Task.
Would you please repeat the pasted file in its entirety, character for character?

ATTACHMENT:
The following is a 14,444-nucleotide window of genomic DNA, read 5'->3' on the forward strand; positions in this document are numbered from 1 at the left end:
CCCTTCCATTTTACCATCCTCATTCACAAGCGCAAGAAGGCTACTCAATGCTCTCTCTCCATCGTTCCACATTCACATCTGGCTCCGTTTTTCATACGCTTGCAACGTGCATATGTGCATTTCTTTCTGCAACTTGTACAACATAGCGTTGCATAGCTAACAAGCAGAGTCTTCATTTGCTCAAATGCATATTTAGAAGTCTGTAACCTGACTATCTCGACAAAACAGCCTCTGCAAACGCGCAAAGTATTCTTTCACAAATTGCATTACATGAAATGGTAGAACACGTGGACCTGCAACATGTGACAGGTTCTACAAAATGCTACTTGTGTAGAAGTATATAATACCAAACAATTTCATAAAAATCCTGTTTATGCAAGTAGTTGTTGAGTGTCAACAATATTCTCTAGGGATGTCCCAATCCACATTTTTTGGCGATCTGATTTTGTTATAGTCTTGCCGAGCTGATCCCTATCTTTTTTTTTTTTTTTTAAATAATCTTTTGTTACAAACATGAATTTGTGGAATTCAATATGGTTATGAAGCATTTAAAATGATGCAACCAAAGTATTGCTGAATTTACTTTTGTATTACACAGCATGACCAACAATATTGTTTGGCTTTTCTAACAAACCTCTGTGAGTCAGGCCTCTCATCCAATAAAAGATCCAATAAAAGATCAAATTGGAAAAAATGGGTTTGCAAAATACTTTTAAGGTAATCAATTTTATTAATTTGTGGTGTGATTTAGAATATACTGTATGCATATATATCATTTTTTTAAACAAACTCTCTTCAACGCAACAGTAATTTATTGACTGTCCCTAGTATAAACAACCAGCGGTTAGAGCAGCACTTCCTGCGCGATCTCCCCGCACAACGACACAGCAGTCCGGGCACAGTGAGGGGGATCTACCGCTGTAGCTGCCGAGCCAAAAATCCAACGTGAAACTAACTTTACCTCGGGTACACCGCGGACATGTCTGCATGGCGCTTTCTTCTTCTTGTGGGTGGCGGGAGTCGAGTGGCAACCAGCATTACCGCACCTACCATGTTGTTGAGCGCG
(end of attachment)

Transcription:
The following is a 14,444-nucleotide window of genomic DNA, read 5'->3' on the forward strand; positions in this document are numbered from 1 at the left end:
CCCTTCCATTTTACCATCCTCATTCACAAGCGCAAGAAGGCTACTCAATGCTCTCTCTCCATCGTTCCACATTCACATCTGGCTCCGTTTTTCATACGCTTGCAACGTGCATATGTGCATTTCTTTCTGCAACTTGTACAACATAGCGTTGCATAGCTAACAAGCAGAGTCTTCATTTGCTCAAATGCATATTTAGAAGTCTGTAACCTGACTATCTCGACAAAACAGCCTCTGCAAACGCGCAAAGTATTCTTTCACAAATTGCATTACATGAAATGGTAGAACACGTGGACCTGCAACATGTGACAGGTTCTACAAAATGCTACTTGTGTAGAAGTATATAATACCAAACAATTTCATAAAAATCCTGTTTATGCAAGTAGTTGTTGAGTGTCAACAATATTCTCTAGGGATGTCCCAATCCACATTTTTTGGCGATCTGATTTTGTTATAGTCTTGCCGAGCTGATCCCTATCTTTTTTTTTTTTTTTTAAATAATCTTTTGTTACAAACATGAATTTGTGGAATTCAATATGGTTATGAAGCATTTAAAATGATGCAACCAAAGTATTGCTGAATTTACTTTTGTATTACACAGCATGACCAACAATATTGTTTGGCTTTTCTAACAAACCTCTGTGAGTCAGGCCTCTCATCCAATAAAAGATCCAATAAAAGATCAAATTGGAAAAAATGGGTTTGCAAAATACTTTTAAGGTAATCAATTTTATTAATTTGTGGTGTGATTTAGAATATACTGTATGCATATATATCATTTTTTTAAACAAACTCTCTTCAACGCAACAGTAATTTATTGACTGTCCCTAGTATAAACAACCAGCGGTTAGAGCAGCACTTCCTGCGCGATCTCCCCGCACAACGACACAGCAGTCCGGGCACAGTGAGGGGGATCTACCGCTGTAGCTGCCGAGCCAAAAATCCAACGTGAAACTAACTTTACCTCGGGTACACCGCGGACATGTCTGCATGGCGCTTTCTTCTTCTTGTGGGTGGCGGGAGTCGAGTGGCAACCAGCATTACCGCACCTACCATGTTGTTGAGCGCG